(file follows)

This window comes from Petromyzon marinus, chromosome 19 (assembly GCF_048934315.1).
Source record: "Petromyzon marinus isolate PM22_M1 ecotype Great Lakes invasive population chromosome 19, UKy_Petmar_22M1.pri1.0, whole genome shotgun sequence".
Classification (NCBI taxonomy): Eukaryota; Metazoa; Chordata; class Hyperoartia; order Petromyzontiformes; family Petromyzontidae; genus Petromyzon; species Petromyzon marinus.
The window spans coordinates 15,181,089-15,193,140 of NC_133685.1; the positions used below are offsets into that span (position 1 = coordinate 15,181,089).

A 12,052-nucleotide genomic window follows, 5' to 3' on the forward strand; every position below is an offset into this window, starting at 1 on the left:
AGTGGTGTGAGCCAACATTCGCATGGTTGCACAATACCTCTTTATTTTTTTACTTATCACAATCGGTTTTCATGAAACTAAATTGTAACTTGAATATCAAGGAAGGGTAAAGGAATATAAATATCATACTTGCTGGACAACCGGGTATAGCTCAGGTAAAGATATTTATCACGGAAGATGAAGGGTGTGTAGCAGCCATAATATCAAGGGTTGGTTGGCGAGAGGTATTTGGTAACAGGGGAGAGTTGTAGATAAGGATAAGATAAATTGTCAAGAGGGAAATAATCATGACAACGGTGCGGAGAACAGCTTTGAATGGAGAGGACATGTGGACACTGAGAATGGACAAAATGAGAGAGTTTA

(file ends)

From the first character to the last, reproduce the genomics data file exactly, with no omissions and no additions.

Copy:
This window comes from Petromyzon marinus, chromosome 19 (assembly GCF_048934315.1).
Source record: "Petromyzon marinus isolate PM22_M1 ecotype Great Lakes invasive population chromosome 19, UKy_Petmar_22M1.pri1.0, whole genome shotgun sequence".
Classification (NCBI taxonomy): Eukaryota; Metazoa; Chordata; class Hyperoartia; order Petromyzontiformes; family Petromyzontidae; genus Petromyzon; species Petromyzon marinus.
The window spans coordinates 15,181,089-15,193,140 of NC_133685.1; the positions used below are offsets into that span (position 1 = coordinate 15,181,089).

A 12,052-nucleotide genomic window follows, 5' to 3' on the forward strand; every position below is an offset into this window, starting at 1 on the left:
AGTGGTGTGAGCCAACATTCGCATGGTTGCACAATACCTCTTTATTTTTTTACTTATCACAATCGGTTTTCATGAAACTAAATTGTAACTTGAATATCAAGGAAGGGTAAAGGAATATAAATATCATACTTGCTGGACAACCGGGTATAGCTCAGGTAAAGATATTTATCACGGAAGATGAAGGGTGTGTAGCAGCCATAATATCAAGGGTTGGTTGGCGAGAGGTATTTGGTAACAGGGGAGAGTTGTAGATAAGGATAAGATAAATTGTCAAGAGGGAAATAATCATGACAACGGTGCGGAGAACAGCTTTGAATGGAGAGGACATGTGGACACTGAGAATGGACAAAATGAGAGAGTTTA